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façades.

July 18, 2009

Driving home on the way back from my nan’s (oh, conundrum solved; we decided to choose a picture of my grandad for the funeral plaque after all), i catch glimpses of myself in shop windows, in the wing mirror and in people’s faces as we drive by.  I have big dark Prada glasses, a vaguely tanned face, black hair and a fitted black Zara top on, and we have a black Hyundai coupé.  I love the way it looks (everything matches!) but at the same time I see people looking and I wonder what judgment they make.  Most people who look just look away, occasionally you get the odd stare but that could tell you more about their own temperament than about what they think of you.  It’s the occasional extra rev of their car at the traffic lights, the look-look away-subtle double take that gives away someone’s competitive nature, their arrogance or insecurity.  You can never be sure which one it is, but the fact that I can elicit a reaction at all makes me feel a little bit powerful.

I’ve always been someone who can elicit reactions, since at school.  Praise from my teachers, makeups and breakups with my peers, hotly-debated criticisms of my voice / sexuality / fashion choices… I don’t know why, but I’ve never been able to blend in and I’ve always been a topic of conversation and rumour.  Without even doing anything on purpose half the time, I was noteworthy.  And I would much rather that, as someone with aspirations to fame, than to blend into the background – but at the same time, I was never desperate for the gossip, it all seemed to happen by accident.  I have not worked at the Perfume Shop since June 4th, but when I last went in 2 weeks ago to see everyone, there was a barrage of news for me, and also criticism of my bag and of a couple of things I had done wrong a month and a half ago.  I guess I play on people’s minds.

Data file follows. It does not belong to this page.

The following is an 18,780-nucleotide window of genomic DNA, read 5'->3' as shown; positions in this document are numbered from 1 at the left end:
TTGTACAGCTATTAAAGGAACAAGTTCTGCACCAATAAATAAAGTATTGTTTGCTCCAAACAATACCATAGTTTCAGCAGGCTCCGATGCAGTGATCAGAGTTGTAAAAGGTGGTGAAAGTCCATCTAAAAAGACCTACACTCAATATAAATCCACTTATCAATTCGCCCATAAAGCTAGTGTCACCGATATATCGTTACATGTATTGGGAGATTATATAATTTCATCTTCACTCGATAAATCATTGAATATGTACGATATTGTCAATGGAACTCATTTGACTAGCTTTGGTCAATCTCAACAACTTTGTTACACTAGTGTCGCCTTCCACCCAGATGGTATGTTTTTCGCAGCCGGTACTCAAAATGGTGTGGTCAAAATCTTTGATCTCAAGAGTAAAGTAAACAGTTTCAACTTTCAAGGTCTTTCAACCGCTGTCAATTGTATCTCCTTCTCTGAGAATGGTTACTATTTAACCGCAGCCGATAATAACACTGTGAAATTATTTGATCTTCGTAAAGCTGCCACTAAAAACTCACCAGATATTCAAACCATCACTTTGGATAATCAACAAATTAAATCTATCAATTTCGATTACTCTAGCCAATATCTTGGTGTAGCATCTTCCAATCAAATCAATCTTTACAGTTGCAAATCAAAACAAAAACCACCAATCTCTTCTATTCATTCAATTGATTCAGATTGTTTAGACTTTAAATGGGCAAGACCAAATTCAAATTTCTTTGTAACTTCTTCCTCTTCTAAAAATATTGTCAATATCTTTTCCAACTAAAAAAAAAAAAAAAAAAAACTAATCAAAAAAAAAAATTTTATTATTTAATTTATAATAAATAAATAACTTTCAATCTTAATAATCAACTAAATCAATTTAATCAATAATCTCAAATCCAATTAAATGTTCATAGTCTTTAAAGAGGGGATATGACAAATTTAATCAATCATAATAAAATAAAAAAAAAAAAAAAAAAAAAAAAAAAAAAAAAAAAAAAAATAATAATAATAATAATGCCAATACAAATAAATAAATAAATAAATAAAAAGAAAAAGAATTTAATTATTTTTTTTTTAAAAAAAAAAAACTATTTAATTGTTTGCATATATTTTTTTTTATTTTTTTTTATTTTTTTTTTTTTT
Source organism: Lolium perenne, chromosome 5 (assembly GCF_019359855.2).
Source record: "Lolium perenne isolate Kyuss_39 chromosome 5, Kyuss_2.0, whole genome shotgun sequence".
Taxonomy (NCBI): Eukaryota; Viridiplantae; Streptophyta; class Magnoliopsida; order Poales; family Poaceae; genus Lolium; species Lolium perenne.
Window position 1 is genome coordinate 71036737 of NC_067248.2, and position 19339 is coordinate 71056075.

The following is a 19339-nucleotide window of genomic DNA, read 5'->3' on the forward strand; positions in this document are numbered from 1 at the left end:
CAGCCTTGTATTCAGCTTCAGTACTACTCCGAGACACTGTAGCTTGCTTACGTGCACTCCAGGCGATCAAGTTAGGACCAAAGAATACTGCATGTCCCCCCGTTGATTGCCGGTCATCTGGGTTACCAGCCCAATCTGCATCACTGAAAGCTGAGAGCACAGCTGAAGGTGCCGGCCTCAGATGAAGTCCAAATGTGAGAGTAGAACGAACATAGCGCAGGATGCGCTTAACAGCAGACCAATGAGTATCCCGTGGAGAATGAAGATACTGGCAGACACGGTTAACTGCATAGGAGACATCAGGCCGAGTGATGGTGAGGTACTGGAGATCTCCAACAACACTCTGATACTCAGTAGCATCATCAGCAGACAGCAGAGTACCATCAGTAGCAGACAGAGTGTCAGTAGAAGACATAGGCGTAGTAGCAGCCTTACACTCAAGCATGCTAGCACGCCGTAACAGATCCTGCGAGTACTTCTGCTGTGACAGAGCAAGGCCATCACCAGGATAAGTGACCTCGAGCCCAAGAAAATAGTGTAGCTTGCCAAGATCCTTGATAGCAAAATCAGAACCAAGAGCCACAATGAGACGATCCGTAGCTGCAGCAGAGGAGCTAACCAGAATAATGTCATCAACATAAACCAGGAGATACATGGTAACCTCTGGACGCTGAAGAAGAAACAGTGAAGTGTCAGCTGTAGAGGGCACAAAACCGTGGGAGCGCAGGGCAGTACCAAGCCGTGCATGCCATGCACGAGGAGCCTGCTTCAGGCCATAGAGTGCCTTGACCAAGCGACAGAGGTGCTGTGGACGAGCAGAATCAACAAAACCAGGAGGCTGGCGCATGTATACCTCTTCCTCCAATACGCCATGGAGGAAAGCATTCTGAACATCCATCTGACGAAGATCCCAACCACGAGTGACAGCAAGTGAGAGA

I realise that by this point I sound incredibly conceited, but what I have always been hyper-aware of is image. I remember a long time ago reading an interview with Christina Aguilera, and she said something very true: you have to conduct yourself as a product for consumption.  Every single thing you say, do, wear, don’t say, don’t do, don’t wear, listen to, don’t listen to etc. becomes a part of your persona.  Anything that is done in public becomes a part of your image and the conception of “who you are”.  So you need to be happy with yourself, because if you’re not happy with anything you’re doing or not doing, you’re effectively lying to yourself and those around you.  Every day that we step out of the house and come into contact with others, in a way we are consumed by the public.  You don’t have to be famous for that to happen; how many times have you seen people walking past you down the street or in the mall, and made a snap judgement about them based on their clothing or their shoes or their walk or their accent?  We all do it. And genuine or not, façade or reality, the image we project is the summary of ourselves we portray to the world.  If somebody had one tweet (140 characters) to summarise their impression of you, what would it say?  If you had that same tweet to summarise your impression of yourself at any given moment, what would that tweet say?

The power that I mentioned at the end of the first paragraph stems, I believe, from an awareness of these reactions that we are able to elicit.  The façade I try to give off at most, if not all times, is one of icy confidence.  I have an interlude on my forthcoming Quiet Storm album called “Theory”, in which I briefly explain why I have grown to like designer clothes. The status of wealth that labels emit, whether true or false, gives out a certain image that can protect the inner me.  Whether I’m happy or depressed, whether I am feeling insecure about my body or thinking about my family, the image I portray is teflon confidence. I guess in a word, it’s my armour, and I use people’s presumptions to my advantage.  I know the real me, my friends who have penetrated beyond the façade know the real me, and know that I am deeper than Prada and Armani.  The rest of the world just knows I look fly, and that’s exactly how I like it.